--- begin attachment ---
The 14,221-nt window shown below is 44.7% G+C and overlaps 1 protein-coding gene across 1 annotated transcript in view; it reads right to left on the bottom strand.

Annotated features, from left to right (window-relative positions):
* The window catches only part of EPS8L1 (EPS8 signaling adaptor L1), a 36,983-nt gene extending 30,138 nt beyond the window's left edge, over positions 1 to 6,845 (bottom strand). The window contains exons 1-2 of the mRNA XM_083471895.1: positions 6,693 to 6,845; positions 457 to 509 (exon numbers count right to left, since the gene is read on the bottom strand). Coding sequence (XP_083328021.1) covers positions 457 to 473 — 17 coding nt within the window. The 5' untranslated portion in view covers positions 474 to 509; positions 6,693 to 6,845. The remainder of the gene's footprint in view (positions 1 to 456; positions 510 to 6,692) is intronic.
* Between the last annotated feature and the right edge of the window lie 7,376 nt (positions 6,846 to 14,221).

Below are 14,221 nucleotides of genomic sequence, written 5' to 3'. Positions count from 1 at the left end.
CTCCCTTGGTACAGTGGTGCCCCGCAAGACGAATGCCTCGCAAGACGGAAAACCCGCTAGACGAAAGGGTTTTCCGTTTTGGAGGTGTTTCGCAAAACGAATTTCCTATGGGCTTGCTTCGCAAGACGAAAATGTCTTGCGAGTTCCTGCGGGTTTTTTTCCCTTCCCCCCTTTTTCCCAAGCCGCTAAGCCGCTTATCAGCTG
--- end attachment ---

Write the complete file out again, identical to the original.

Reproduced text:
The 14,221-nt window shown below is 44.7% G+C and overlaps 1 protein-coding gene across 1 annotated transcript in view; it reads right to left on the bottom strand.

Annotated features, from left to right (window-relative positions):
* The window catches only part of EPS8L1 (EPS8 signaling adaptor L1), a 36,983-nt gene extending 30,138 nt beyond the window's left edge, over positions 1 to 6,845 (bottom strand). The window contains exons 1-2 of the mRNA XM_083471895.1: positions 6,693 to 6,845; positions 457 to 509 (exon numbers count right to left, since the gene is read on the bottom strand). Coding sequence (XP_083328021.1) covers positions 457 to 473 — 17 coding nt within the window. The 5' untranslated portion in view covers positions 474 to 509; positions 6,693 to 6,845. The remainder of the gene's footprint in view (positions 1 to 456; positions 510 to 6,692) is intronic.
* Between the last annotated feature and the right edge of the window lie 7,376 nt (positions 6,846 to 14,221).

Below are 14,221 nucleotides of genomic sequence, written 5' to 3'. Positions count from 1 at the left end.
CTCCCTTGGTACAGTGGTGCCCCGCAAGACGAATGCCTCGCAAGACGGAAAACCCGCTAGACGAAAGGGTTTTCCGTTTTGGAGGTGTTTCGCAAAACGAATTTCCTATGGGCTTGCTTCGCAAGACGAAAATGTCTTGCGAGTTCCTGCGGGTTTTTTTCCCTTCCCCCCTTTTTCCCAAGCCGCTAAGCCGCTTATCAGCTG